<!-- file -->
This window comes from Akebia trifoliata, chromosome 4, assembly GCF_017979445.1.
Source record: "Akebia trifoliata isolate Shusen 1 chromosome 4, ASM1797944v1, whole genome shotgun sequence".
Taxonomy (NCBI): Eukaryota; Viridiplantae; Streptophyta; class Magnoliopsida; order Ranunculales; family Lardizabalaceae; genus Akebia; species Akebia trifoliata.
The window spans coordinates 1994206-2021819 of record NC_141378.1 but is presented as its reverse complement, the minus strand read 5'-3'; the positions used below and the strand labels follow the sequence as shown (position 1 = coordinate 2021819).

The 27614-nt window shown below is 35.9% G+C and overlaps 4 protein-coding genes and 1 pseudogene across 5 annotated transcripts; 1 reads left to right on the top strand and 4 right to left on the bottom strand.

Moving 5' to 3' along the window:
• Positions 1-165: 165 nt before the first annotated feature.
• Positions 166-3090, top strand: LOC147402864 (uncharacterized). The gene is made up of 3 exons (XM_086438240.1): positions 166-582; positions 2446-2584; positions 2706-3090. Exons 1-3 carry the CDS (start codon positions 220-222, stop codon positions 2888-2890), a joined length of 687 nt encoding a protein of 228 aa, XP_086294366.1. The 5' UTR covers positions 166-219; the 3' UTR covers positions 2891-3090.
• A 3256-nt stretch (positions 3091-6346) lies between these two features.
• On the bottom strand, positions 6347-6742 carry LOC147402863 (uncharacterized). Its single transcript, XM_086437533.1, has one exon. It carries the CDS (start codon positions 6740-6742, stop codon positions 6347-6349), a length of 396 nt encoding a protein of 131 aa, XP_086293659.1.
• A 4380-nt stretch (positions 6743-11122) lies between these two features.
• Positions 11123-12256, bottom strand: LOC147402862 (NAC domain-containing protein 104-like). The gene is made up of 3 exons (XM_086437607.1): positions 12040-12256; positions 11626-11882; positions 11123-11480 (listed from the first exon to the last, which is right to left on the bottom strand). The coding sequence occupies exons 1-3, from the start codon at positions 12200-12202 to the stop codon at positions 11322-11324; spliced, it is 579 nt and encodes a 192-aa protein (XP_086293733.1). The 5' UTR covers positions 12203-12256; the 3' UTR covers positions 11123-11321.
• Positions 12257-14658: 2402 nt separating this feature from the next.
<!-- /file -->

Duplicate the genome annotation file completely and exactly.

This window comes from Akebia trifoliata, chromosome 4, assembly GCF_017979445.1.
Source record: "Akebia trifoliata isolate Shusen 1 chromosome 4, ASM1797944v1, whole genome shotgun sequence".
Taxonomy (NCBI): Eukaryota; Viridiplantae; Streptophyta; class Magnoliopsida; order Ranunculales; family Lardizabalaceae; genus Akebia; species Akebia trifoliata.
The window spans coordinates 1994206-2021819 of record NC_141378.1 but is presented as its reverse complement, the minus strand read 5'-3'; the positions used below and the strand labels follow the sequence as shown (position 1 = coordinate 2021819).

The 27614-nt window shown below is 35.9% G+C and overlaps 4 protein-coding genes and 1 pseudogene across 5 annotated transcripts; 1 reads left to right on the top strand and 4 right to left on the bottom strand.

Moving 5' to 3' along the window:
• Positions 1-165: 165 nt before the first annotated feature.
• Positions 166-3090, top strand: LOC147402864 (uncharacterized). The gene is made up of 3 exons (XM_086438240.1): positions 166-582; positions 2446-2584; positions 2706-3090. Exons 1-3 carry the CDS (start codon positions 220-222, stop codon positions 2888-2890), a joined length of 687 nt encoding a protein of 228 aa, XP_086294366.1. The 5' UTR covers positions 166-219; the 3' UTR covers positions 2891-3090.
• A 3256-nt stretch (positions 3091-6346) lies between these two features.
• On the bottom strand, positions 6347-6742 carry LOC147402863 (uncharacterized). Its single transcript, XM_086437533.1, has one exon. It carries the CDS (start codon positions 6740-6742, stop codon positions 6347-6349), a length of 396 nt encoding a protein of 131 aa, XP_086293659.1.
• A 4380-nt stretch (positions 6743-11122) lies between these two features.
• Positions 11123-12256, bottom strand: LOC147402862 (NAC domain-containing protein 104-like). The gene is made up of 3 exons (XM_086437607.1): positions 12040-12256; positions 11626-11882; positions 11123-11480 (listed from the first exon to the last, which is right to left on the bottom strand). The coding sequence occupies exons 1-3, from the start codon at positions 12200-12202 to the stop codon at positions 11322-11324; spliced, it is 579 nt and encodes a 192-aa protein (XP_086293733.1). The 5' UTR covers positions 12203-12256; the 3' UTR covers positions 11123-11321.
• Positions 12257-14658: 2402 nt separating this feature from the next.